She/Her was more than just a gig, it was an intimate exploration of marginalisation; a transient look into the world of those who aren’t under-represented, simply under-appreciated and overlooked. Each performance was a lesson in humility; they were raw, egoless, emotional and stood for more than just that moment. This was the first time in a long time that I felt struck to the core, and I hope it made leaps in changing dominant attitudes towards women in music, and most importantly the perception of the ways women can achieve success in the music industry.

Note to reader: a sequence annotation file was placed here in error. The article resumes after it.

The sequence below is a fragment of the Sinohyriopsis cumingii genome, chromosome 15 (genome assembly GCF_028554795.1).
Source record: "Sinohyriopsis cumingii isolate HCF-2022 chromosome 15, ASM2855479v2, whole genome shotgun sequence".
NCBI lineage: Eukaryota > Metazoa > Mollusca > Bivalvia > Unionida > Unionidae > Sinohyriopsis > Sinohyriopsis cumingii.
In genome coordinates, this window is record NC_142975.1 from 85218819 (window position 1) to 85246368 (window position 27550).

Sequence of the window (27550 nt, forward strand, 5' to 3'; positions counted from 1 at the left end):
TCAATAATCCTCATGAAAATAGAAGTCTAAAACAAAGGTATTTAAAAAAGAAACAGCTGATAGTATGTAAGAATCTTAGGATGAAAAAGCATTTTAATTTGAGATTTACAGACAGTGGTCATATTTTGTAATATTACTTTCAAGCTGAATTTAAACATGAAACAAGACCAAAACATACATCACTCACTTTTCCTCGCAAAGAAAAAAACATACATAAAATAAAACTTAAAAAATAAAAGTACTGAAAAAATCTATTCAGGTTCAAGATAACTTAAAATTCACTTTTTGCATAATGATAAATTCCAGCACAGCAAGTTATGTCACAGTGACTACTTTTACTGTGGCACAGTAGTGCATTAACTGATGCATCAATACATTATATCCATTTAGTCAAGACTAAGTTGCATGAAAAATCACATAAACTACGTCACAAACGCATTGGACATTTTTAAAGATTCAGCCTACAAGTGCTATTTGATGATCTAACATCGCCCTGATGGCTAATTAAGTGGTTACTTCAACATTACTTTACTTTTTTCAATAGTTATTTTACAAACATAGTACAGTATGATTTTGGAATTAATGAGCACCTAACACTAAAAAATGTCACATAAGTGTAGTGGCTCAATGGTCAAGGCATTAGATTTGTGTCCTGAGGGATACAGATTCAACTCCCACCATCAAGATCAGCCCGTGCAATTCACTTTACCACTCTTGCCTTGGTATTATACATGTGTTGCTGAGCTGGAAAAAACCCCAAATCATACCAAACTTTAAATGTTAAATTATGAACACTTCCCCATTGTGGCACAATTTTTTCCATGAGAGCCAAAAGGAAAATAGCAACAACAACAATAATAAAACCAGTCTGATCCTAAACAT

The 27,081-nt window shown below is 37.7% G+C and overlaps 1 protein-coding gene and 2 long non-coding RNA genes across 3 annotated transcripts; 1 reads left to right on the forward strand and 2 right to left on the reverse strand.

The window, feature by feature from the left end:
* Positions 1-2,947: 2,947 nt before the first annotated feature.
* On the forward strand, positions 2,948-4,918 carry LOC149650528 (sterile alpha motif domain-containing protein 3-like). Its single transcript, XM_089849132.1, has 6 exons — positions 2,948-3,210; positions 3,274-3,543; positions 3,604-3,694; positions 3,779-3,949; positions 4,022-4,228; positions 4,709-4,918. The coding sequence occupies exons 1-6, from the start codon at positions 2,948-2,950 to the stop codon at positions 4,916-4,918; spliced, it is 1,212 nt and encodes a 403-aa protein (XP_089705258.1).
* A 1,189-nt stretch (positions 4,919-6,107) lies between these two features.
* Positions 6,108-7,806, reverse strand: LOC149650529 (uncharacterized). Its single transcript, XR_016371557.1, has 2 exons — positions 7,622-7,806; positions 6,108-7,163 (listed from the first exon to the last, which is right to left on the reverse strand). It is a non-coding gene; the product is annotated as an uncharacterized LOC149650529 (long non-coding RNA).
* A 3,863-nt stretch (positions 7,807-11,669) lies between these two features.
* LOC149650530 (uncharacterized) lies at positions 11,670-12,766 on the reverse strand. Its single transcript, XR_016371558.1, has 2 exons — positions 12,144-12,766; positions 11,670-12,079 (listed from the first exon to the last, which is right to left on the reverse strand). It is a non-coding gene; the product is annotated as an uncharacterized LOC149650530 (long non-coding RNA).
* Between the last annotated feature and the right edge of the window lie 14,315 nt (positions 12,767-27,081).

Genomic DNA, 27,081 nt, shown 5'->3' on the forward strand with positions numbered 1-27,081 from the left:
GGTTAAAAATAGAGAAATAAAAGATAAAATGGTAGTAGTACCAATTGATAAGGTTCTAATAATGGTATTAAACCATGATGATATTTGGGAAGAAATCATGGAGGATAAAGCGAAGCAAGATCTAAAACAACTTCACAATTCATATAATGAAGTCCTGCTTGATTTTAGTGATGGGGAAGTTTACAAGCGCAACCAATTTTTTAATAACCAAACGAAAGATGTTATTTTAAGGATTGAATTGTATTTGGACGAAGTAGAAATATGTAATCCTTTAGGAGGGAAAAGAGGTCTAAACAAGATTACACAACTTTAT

The gig was conceived by THEO and FMK, who said, “She/Her was kicked into motion one night [when] all the artists we were listening to at the time were fucking amazing women… we became wedded to the idea of having an all female lineup.” This event undisputedly promoted women in music, and particularly recognised those who are making huge leaps in an industry which doesn’t cater as well to them as it does to men.